Who are you defining as user? End user blogger, or plugin/theme developer? If the former I agree but does that make sense when we are discussing the need for an API? If the latter, I believe you are off by a factor of 50 or more. Based on our experience building plugins I firmly believe that more than 1/2 of themers and plugin developers would use this functionality directly or indirectly if provided by WordPress core.

I'm not even going in discussion about it even more. This is plugin material in my opinion not in yours. We can discuss what ever we want but that is not going to change. The ticket can also be open for years but that doesn't say this will going to be implemented.

You know for certain that you will never to change your mind on this subject no matter what new evidence you may discover? Really?

Replying to scribu:

No, there aren't; you do a GET request to the endpoint. The oEmbed provider is the one responsible for returning something useful.

You are artificially limiting the discussion. Ideally I would be able to get a list of URLs for the available images which is what a post images API could provide, and then I could use those URLs to create thumbnails, to display in a gallery, etc.. How is that not equivalent in concept to oEmbed?

When you use WP_Http, you want to make a HTTP request; regardless of the transport the server employs, the effect of the request is the same: you get back a response object.

When we want an image we don't care about the "transport" (i.e. where it's stored) we just want the image. We want a "reponse object" (i.e. image object.) I'm struggling to see the contrast with WP_Http here?

In contrast, with the proposed get_attached_images() function, how the images are associated to the post does affect what you can do with them.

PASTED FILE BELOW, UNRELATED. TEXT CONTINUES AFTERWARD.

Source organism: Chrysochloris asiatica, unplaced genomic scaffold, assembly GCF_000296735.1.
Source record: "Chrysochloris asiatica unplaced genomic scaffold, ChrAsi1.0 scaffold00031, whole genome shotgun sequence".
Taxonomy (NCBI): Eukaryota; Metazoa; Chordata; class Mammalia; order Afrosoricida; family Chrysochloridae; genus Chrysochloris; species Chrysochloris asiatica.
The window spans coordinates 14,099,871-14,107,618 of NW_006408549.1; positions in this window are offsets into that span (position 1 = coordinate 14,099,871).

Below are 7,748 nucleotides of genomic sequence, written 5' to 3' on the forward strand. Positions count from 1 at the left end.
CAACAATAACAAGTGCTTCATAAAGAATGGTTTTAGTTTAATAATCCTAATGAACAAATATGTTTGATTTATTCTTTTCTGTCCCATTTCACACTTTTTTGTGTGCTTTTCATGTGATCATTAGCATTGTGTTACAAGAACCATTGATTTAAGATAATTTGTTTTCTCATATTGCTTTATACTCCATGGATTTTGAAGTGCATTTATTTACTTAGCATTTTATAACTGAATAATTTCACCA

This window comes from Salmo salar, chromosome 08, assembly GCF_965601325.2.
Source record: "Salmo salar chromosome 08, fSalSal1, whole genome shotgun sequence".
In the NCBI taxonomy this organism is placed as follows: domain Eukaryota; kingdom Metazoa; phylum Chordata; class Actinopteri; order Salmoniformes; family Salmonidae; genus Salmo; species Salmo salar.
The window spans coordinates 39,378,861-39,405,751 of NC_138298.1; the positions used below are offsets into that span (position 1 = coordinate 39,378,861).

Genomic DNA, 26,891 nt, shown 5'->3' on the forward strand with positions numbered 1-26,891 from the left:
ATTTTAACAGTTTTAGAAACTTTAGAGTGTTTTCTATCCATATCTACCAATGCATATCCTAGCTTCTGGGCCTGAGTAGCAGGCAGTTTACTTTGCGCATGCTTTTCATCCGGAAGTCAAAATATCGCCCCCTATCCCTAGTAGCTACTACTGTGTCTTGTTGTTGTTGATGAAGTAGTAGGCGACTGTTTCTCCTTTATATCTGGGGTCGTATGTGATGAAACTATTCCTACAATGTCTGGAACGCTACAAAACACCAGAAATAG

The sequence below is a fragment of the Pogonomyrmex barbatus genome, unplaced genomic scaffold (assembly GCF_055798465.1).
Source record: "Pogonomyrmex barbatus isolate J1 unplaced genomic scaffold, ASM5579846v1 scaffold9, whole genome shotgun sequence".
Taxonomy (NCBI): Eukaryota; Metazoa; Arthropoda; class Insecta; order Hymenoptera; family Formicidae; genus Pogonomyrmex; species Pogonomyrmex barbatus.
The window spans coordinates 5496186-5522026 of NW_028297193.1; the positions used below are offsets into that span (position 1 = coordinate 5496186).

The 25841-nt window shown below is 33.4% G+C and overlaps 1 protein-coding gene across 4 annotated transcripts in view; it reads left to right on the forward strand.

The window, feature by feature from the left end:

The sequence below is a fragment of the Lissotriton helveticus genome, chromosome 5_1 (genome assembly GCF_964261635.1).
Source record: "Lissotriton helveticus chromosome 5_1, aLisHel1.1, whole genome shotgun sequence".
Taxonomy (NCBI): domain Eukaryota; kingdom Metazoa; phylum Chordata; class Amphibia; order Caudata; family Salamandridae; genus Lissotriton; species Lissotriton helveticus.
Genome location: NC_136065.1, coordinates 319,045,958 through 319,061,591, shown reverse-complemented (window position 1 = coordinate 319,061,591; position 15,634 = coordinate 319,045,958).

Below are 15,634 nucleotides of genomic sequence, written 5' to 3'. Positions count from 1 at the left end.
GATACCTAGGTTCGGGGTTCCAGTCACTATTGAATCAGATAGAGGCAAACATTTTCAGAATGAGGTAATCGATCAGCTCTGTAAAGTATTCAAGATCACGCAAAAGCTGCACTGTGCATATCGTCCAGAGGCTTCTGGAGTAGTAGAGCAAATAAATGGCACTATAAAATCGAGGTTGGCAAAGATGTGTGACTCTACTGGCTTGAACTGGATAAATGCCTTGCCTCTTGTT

So if you have a URL for each of the images you must treat them differently?

Yes, there are additional things you can do with some associated images that you can't do with others but why would that limit the primary benefit of getting a list of URLs? If there are some images that have capabilities others do not have and there are other use-cases that would handle them different we can give developers the metadata they need to handle them differently. Or not if the core team finds it offensive to do so.

But why not the list of the URLs for the associated images?

And why does the need to handle an abstraction differently in different cases invalidate it for use in core? We handle Post Formats differently, we handle Custom Post Types differently, we handle Comment types differently (Comments, trackbacks), why not images? For me core seems the perfect place to abstract commonly used things that need to be handled differently.

For example, you won't be able to manipulate an 'external' image the same way you could an 'attached' one.
Therefore, it's a leaky abstraction.

Every image can have a URL. Providing a list of URLs for available images is not leaky. As a strawman, what about this one?

get_available_image_urls($object_id)

Side note: I'm getting frustrated by this exchange and don't want that to color my replies, maybe you can help me understand why I should not be frustrated? I can't help but feel that tagging something "plugin territory" is currently very arbitrary and specific to the taggers own personal opinions and use-cases they have experienced, and that feeling is very frustrating for me. Is it unreasonable of me to want to see these decisions made objectively? Has anyone written an objective guide to deciding what is plugin terrority yet or not?